The first PDF to be hosted and appear publicly.

The Website Lets You Upload Malware Using Its Own Public API Key

Somewhat incredibly the FCC lets you upload any file to their website and make it publicly accessible using the domain. Or rather they don’t, but they have somehow not realized that they are letting people do it and telling them how in their own documentation.

Take a look at (UPDATE : The links no longer work, the FCC has disabled them.) this document about FCC Chairman Ajit Pai which has clearly not been put there by anyone who works at the FCC, neither has this one.

First Report Of The Breach On Twitter

Those currently uploading files are able to do this using the FCC’s own public API, a key that they seem to send to anyone with any email address.

FCC API Key Signup Confirmation

I am not going to tell you how and obviously I have never actually done this myself, but if you have enough of the right kind of technical experience the public FCC API documentation tells you all you need to know.

From what I can see happening on Twitter, people seem to be experimenting uploading different filetypes and so far they have managed pdf/gif/ELF/exe/mp4 files up to 25MB in size.

This means that you could easily host malware on the website and use it in phishing campaigns that link to malware on a .gov website.

So far those with the technical chops have discovered that you can upload video and play it back using an link, some have been having trouble uploading, while others playing with the vulnerability are clearly not.

Check out this funny hosted picture, it was the first image hosted but am not going to link to any others, because you can imagine.

This is clearly hugely embarassing for the FCC and even though they seem to have disabled public API use until they investigate further, I am told that their DEMO API works just fine still and all the content is still hosted.

We can’t have people uploading fake communications carrying an FCC letterhead and pretending they are real documents, the potential for fraudulent use is ridiculously high and this vulnerability is easily abused.

This story is so new that it hasn’t hit the mainstream tech media yet (Update: The Register, Gizmodo, Vice and Breitbart covered this story) and even though we only just publicly realized this vulnerability existed, who knows how long it has been abused by people who found it earlier?

**** UPDATE : Interview with OP ****

I have just finished interviewing the guy who sent that very first cuck PDF up onto the FCC website and he has asked me to keep his name confidential for now until we see how this story plays out tomorrow in the media.

I verified his account by checking the original PDF documents metadata and it was created long before the first mention of this story on the web, long before I first noticed others using the vulnerability and before I wrote this.

OP is legit and he stumbled across this vulnerability, he then stumbled across my story and reached out to me to talk, agreeing to go on record.

He did this because he knows that I protect my sources.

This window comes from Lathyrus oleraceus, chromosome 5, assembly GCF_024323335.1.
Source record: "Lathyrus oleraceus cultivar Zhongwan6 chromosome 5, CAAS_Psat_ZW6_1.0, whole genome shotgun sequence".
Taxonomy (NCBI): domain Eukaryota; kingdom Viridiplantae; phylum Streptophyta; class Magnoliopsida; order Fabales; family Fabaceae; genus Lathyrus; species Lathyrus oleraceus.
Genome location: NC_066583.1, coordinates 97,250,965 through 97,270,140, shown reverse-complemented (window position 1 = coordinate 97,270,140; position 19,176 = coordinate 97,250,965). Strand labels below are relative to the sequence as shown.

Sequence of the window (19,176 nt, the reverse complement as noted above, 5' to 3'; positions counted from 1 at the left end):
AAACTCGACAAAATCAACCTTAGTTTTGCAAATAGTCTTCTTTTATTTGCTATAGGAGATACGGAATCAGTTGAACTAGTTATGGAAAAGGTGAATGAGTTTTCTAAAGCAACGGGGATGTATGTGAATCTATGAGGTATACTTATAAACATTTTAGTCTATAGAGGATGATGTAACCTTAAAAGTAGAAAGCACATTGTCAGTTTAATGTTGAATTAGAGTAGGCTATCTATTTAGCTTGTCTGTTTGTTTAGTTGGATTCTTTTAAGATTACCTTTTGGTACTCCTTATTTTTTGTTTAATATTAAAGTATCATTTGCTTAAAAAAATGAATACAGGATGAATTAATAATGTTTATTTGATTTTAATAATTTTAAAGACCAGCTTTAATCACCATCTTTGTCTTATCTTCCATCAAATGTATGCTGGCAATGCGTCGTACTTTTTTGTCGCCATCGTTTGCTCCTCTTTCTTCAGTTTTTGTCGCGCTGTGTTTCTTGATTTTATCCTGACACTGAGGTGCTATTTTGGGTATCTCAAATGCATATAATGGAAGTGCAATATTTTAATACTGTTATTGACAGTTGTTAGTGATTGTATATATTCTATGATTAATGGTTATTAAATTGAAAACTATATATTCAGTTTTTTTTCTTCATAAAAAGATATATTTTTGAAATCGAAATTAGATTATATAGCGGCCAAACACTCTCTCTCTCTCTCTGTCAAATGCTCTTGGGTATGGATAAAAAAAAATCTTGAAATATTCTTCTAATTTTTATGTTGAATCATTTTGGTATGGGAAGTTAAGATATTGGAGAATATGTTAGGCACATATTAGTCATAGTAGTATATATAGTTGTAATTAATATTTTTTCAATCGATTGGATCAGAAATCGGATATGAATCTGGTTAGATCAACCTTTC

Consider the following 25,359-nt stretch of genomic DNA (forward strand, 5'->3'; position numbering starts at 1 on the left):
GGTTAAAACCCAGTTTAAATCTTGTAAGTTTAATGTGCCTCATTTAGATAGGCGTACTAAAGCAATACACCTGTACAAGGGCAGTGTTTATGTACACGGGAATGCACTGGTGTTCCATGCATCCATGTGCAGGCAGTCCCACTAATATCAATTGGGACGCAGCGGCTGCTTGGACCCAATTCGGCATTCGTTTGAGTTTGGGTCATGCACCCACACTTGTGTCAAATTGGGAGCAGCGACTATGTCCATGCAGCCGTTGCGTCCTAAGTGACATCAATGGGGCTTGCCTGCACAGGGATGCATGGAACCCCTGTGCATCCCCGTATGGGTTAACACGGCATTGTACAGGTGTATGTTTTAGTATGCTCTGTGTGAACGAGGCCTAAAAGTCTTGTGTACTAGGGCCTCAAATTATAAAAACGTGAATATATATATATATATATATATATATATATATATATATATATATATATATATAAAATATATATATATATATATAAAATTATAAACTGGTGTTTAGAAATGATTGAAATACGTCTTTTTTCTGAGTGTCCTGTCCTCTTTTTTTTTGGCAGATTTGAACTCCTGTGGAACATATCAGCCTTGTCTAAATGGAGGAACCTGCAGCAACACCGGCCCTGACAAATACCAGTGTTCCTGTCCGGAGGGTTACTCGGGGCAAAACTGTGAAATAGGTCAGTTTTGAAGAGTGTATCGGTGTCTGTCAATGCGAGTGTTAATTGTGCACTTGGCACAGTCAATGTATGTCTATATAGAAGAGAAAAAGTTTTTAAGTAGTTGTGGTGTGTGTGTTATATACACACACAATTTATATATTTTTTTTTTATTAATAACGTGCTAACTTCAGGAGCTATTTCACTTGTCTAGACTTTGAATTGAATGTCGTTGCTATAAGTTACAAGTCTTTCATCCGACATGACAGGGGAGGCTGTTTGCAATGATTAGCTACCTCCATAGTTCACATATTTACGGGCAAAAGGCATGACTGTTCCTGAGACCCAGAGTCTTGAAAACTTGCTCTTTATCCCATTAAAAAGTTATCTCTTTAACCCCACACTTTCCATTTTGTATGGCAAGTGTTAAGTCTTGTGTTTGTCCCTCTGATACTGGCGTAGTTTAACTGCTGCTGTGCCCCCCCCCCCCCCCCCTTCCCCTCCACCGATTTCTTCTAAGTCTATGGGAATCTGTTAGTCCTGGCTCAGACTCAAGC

Always have, always will.

OP was commenting on the website just before midnight deadline and he realized that they assigned a URL to a file before posting a comment.

The “express” comment filing system that most people are using does not allow you to attach files and I was using the more ‘robust’ filing feature. Commenting UI

OP was upset about Net Neutrality and decided to create a document containing the now immortal sentence and upload it to the FCC.

OP is a 20yr student at university and was goofing off from his homework and he decided to have some fun, he saw it as a dumb joke and had no idea that things would get so out of hand, or that others would follow his lead.

He also did not think anyone would notice his PDF, otherwise he would have written the document in a more mature way he told me.

It’s also important to note that OP believes that he never agreed to the TOS because he never applied for an API key, he just managed to get the URL through their faulty comment system, no hacking involved.

This is absolutely true, the FCC don’t enforce their TOS anywhere, you can signup here and here without ever having to agree to a terms of service agreement of any kind, so OP seemingly didnt break their TOS.

OP is scared and a lot of you are making him really worried about this, so its worth noting that he did not actually hack anything to upload his PDF.

This kind of talk has OP worried.

OP has already written to the EFF to ask for advice, he really does believe he is about to enter a world of pain for this, just as he is leaving university to begin his professional career and interviewing for jobs.

He thought that nobody would see it, so he took no privacy precautions.

I think we can all agree that OP was foolish, but fingers crossed nobody will harshly punish him for what is very obviously a flaw in the FCC website and a huge gaping hole in the FCC’s cybersecurity posture.

OP did us a favor and we are lucky that criminals didn't find it first.

Sponsor | Looking for a remote browser isolation solution? Check out WEBGAP, home of WEBGAP browser isolation and the WEBGAP remote browsing service.